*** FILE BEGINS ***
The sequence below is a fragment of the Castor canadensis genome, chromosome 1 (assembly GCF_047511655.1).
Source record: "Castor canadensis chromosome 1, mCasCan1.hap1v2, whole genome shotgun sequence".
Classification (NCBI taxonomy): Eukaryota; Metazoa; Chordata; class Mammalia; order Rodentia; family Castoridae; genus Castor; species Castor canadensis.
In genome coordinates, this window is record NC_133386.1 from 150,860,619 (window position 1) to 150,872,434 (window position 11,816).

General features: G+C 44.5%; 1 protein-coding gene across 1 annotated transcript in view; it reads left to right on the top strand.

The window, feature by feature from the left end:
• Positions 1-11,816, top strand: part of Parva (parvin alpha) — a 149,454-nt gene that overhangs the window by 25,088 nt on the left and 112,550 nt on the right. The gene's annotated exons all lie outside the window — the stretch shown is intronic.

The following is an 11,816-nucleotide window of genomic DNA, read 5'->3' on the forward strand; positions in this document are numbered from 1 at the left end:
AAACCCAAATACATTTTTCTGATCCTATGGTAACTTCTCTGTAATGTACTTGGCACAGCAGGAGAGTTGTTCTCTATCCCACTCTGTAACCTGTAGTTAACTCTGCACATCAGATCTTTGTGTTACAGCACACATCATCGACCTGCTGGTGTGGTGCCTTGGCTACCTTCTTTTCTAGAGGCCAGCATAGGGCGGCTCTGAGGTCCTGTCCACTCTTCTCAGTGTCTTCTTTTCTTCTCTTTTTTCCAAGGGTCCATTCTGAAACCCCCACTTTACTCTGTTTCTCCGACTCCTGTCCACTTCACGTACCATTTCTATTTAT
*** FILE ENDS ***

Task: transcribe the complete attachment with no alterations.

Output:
The sequence below is a fragment of the Castor canadensis genome, chromosome 1 (assembly GCF_047511655.1).
Source record: "Castor canadensis chromosome 1, mCasCan1.hap1v2, whole genome shotgun sequence".
Classification (NCBI taxonomy): Eukaryota; Metazoa; Chordata; class Mammalia; order Rodentia; family Castoridae; genus Castor; species Castor canadensis.
In genome coordinates, this window is record NC_133386.1 from 150,860,619 (window position 1) to 150,872,434 (window position 11,816).

General features: G+C 44.5%; 1 protein-coding gene across 1 annotated transcript in view; it reads left to right on the top strand.

The window, feature by feature from the left end:
• Positions 1-11,816, top strand: part of Parva (parvin alpha) — a 149,454-nt gene that overhangs the window by 25,088 nt on the left and 112,550 nt on the right. The gene's annotated exons all lie outside the window — the stretch shown is intronic.

The following is an 11,816-nucleotide window of genomic DNA, read 5'->3' on the forward strand; positions in this document are numbered from 1 at the left end:
AAACCCAAATACATTTTTCTGATCCTATGGTAACTTCTCTGTAATGTACTTGGCACAGCAGGAGAGTTGTTCTCTATCCCACTCTGTAACCTGTAGTTAACTCTGCACATCAGATCTTTGTGTTACAGCACACATCATCGACCTGCTGGTGTGGTGCCTTGGCTACCTTCTTTTCTAGAGGCCAGCATAGGGCGGCTCTGAGGTCCTGTCCACTCTTCTCAGTGTCTTCTTTTCTTCTCTTTTTTCCAAGGGTCCATTCTGAAACCCCCACTTTACTCTGTTTCTCCGACTCCTGTCCACTTCACGTACCATTTCTATTTAT